Ask the editor: What is a Stage II Alarm Drought?

The Tom Miller Dam in Austin was constructed for flood control and generating hydroelectric power.

The Tom Miller Dam in Austin was constructed for flood control and generating hydroelectric power.

Barton Springs/Edwards Aquifer Conservation District, which covers parts of Travis and Hays counties, declared a Stage II Alarm Drought on July 12. Dry conditions since May have caused the flow levels at Barton Springs to decline.


Drought statuses are partly determined by the district based on the 10-day average discharge at Barton Springs, measured in cubic feet per second.


There are four drought stages. Stage I represents no actual drought but a period when water conservation could be beneficial to the aquifer. Stage II droughts are triggered when discharge at Barton Springs is between 20-38 cubic feet per second. Discharge from 14-20 cubic feet per second triggers Stage III Critical Droughts and anything below 14 cubic feet per second is considered a Stage IV Exceptional Drought.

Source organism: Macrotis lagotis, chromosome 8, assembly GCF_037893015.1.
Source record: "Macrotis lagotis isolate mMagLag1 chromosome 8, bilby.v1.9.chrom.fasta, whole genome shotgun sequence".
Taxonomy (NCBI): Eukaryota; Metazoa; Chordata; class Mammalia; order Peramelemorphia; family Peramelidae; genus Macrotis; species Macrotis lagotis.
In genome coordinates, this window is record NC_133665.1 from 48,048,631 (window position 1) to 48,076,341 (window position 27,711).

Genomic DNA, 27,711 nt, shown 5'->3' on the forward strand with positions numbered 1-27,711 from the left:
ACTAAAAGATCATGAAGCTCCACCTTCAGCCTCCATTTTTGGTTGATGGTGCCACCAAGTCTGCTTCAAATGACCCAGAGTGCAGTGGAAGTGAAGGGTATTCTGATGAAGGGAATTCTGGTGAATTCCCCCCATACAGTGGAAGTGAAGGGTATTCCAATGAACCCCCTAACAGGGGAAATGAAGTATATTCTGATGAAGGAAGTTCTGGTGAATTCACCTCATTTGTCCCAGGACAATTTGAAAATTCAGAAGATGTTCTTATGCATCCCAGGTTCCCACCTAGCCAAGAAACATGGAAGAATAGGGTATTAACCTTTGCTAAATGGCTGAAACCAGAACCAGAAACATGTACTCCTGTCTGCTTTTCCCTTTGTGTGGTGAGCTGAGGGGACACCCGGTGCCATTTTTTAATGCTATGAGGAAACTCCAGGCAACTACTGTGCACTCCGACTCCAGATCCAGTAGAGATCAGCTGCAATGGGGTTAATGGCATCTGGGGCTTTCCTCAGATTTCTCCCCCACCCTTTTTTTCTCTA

During Stage II, those with water permits are required to reduce water pumpage by at least 20 percent. Restricting outdoor water use, such as landscaping and shutting off features that use running water could help conserve water during droughts. 



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